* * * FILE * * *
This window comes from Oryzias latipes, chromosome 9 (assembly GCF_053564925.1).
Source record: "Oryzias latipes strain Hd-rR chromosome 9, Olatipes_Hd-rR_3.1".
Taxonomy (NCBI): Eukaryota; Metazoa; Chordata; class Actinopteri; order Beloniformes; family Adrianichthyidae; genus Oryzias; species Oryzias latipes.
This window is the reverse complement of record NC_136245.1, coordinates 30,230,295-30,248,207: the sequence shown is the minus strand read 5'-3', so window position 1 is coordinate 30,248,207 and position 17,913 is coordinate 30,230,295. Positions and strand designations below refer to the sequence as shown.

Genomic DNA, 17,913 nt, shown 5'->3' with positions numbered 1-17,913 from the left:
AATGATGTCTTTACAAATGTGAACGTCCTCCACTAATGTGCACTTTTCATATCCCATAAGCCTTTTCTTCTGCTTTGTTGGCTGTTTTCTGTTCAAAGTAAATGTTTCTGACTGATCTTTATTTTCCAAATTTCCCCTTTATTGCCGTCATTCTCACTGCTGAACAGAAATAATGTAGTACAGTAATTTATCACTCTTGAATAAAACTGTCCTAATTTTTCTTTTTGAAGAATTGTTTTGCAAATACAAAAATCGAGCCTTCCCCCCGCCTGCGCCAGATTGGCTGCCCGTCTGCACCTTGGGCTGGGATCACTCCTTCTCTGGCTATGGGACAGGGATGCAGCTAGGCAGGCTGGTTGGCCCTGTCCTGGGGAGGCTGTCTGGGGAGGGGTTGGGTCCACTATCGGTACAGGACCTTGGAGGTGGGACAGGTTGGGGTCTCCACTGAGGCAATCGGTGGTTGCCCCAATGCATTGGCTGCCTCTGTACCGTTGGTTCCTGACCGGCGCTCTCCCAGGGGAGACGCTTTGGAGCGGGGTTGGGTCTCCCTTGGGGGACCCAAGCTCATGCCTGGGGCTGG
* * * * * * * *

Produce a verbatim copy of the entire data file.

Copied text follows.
This window comes from Oryzias latipes, chromosome 9 (assembly GCF_053564925.1).
Source record: "Oryzias latipes strain Hd-rR chromosome 9, Olatipes_Hd-rR_3.1".
Taxonomy (NCBI): Eukaryota; Metazoa; Chordata; class Actinopteri; order Beloniformes; family Adrianichthyidae; genus Oryzias; species Oryzias latipes.
This window is the reverse complement of record NC_136245.1, coordinates 30,230,295-30,248,207: the sequence shown is the minus strand read 5'-3', so window position 1 is coordinate 30,248,207 and position 17,913 is coordinate 30,230,295. Positions and strand designations below refer to the sequence as shown.

Genomic DNA, 17,913 nt, shown 5'->3' with positions numbered 1-17,913 from the left:
AATGATGTCTTTACAAATGTGAACGTCCTCCACTAATGTGCACTTTTCATATCCCATAAGCCTTTTCTTCTGCTTTGTTGGCTGTTTTCTGTTCAAAGTAAATGTTTCTGACTGATCTTTATTTTCCAAATTTCCCCTTTATTGCCGTCATTCTCACTGCTGAACAGAAATAATGTAGTACAGTAATTTATCACTCTTGAATAAAACTGTCCTAATTTTTCTTTTTGAAGAATTGTTTTGCAAATACAAAAATCGAGCCTTCCCCCCGCCTGCGCCAGATTGGCTGCCCGTCTGCACCTTGGGCTGGGATCACTCCTTCTCTGGCTATGGGACAGGGATGCAGCTAGGCAGGCTGGTTGGCCCTGTCCTGGGGAGGCTGTCTGGGGAGGGGTTGGGTCCACTATCGGTACAGGACCTTGGAGGTGGGACAGGTTGGGGTCTCCACTGAGGCAATCGGTGGTTGCCCCAATGCATTGGCTGCCTCTGTACCGTTGGTTCCTGACCGGCGCTCTCCCAGGGGAGACGCTTTGGAGCGGGGTTGGGTCTCCCTTGGGGGACCCAAGCTCATGCCTGGGGCTGG